"Life begins at 40." "Don't trust anyone over 30." "Hire a teenager, they know everything." The age-related comments can be fun. But when it comes to the workplace, the issue of age isn't funny. Assuming that everyone over 50 is "old" is having some disastrous consequences. When we assume people are no longer able when they really are, we take the most experienced minds out of the fray. We can't afford to do that. As a business, as a culture, as family members.
Webster's lists nine different definitions of the word "old.In terms of people, which version of "old" are we using, "experienced" or "worn?" Our continued success as a society hinges on which we choose. Because 50 is not "worn" so much as polished. We are throwing away really good stuff--and then paying to keep it somewhere else.
Seventy percent of the physical problems we blame on aging are actually the result of lifestyle choices. It's not your age that's keeping you from doing that bike ride. It's that the most exertion you've bothered to require of yourself for the last ten years is opening the car door. Excusing our bad habits with our birthdays is a down payment on a long gloomy death spiral. We are likely to live until at least 80. Thirty years of assuming we can't do what we want because we're "old" is pretty tragic.
Businesses who assume 50 is "old" are squandering some of their best talent, too. Instead of helping the experienced workforce get comfortable with new technology, they look for ways to usher them out the door. Rather than capitalizing on the full breadth of talent by creating cross-generational teams, they shunt older workers off to the side, where their experience and insight isn't avaiable to new employees. They do the gag gifts and the retirement speeches for people they really need to keep without every exploring the possibility of a creative work arrangement?"
Wired magazine's April issue includes an article about taking your job on the road--in your RV. It wasn't written for "old" people. But it's definitely an option to consider for a key older employee who wants to retire mostly to have that kind of freedom. The irony of the current business mindset is that while companies continue to assume that experienced workers want traditional retirement, they are creating flexible work arrangements to attract Gen Y workers as their replacements. The "new kids" want to work when they want wherever they want, responsible only for the end result rather than showing up every day. It's called ROWE--results only work environment. To offer such options to new, inexperienced workers--who probably won't reach the level of productivity the older workers have for ten years or maybe much longer--and NOT offer it as an alternative to retirement is painfully short-sighted.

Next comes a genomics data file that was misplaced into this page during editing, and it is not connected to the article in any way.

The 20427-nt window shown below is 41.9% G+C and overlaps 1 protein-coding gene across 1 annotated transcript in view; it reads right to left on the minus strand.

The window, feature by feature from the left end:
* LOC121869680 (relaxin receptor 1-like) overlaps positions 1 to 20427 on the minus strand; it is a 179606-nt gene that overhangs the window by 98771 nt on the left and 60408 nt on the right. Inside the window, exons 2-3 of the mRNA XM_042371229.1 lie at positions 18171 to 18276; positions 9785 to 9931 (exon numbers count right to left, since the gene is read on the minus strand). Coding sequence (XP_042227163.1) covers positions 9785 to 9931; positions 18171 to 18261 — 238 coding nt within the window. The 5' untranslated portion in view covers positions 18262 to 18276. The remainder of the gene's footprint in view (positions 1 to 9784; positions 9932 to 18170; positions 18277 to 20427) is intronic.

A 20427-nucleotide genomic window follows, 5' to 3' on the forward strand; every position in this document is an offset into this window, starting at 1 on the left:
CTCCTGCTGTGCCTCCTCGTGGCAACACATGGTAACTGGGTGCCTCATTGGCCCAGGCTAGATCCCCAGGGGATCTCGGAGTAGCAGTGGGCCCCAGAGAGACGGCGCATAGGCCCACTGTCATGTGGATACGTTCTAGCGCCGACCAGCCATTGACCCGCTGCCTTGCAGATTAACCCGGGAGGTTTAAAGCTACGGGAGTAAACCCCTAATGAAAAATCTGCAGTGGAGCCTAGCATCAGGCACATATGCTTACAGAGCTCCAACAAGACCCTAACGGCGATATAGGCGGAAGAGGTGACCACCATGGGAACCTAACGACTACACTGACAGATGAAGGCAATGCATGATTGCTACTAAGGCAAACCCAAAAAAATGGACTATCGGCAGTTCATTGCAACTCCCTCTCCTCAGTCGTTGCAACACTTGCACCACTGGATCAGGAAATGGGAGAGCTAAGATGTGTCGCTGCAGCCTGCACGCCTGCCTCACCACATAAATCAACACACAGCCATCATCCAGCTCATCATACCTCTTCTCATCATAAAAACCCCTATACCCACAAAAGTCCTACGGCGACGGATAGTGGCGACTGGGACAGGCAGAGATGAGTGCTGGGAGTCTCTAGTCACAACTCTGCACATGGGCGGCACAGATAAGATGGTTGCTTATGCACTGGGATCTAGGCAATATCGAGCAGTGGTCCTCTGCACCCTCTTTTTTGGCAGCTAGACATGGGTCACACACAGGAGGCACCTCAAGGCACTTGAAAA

As a business, there may also be room to retain the experience you already paid to develop in creative ways that take less than a full time salary to accomplish. This is daunting economy, yes. But it's also the perfect opportunity to try some things while the pace is a little slower. How can you marry new technology with old savvy to get the best bang for your labor buck?
And then there is the little matter of government entitlements. When someone retires, they go on everybody else's payroll, via FICA taxes. Social Security comes out of our wallets—businesses and individual workers--not "the government's.When we decide people are "old" and encourage them to retire at, let's say 62, we are buying on taking care of them, via Social Security checks, for about 18 years.
Most people are still healthy when they retire. They are still capable of doing great work on something in which they believe, particularly if it's a customized arrangement. Instead, the invisible wall of ageism goes up around them. Our culture assumes they are washed up, worn out, and useless. We pay them to not work anymore and then wonder how to replace what they knew and could do. And once they've retired, we make re-entry into the labor market, even if highly qualified, just short of impossible. It's like we are afraid "old" is contagious.
And it doesn't stop there. Once people start being "old," it's hard not to buy in on the stereotype. They need more medical attention. Much of it wouldn't be necessary if these capable people could remain engaged. But when the only person who'll talk to you is your doctor, you talk to your doctor. Once Medicare is part of that person's setup, we are all pay that bill.
We need to revisit when "old" starts. I'm voting for somewhere around 95 or maybe 98. Many of us can keep going all the way to the day we die if we just have the opportunity. People over 50 have a lot left to offer and a lot left to do. As a culture, we need to give them the chance. Our collective mindset needs to change—and that happens one person at a time. So change you mind about "old."
Mary Lloyd has sinced written about articles on various topics from self improvement and motivation, Fitness and Careers and Job Hunting. Mary Lloyd is the author of Supercharged Retirement: Ditch the Rocking Chair, Trash the Remote, and Do What You Love. She offers seminars on how you can create a meaningful retirement for yourself and consults to help your business attract and use retire. Mary Lloyd's top article generates over 3600 views. Bookmark Mary Lloyd to your Favourites.
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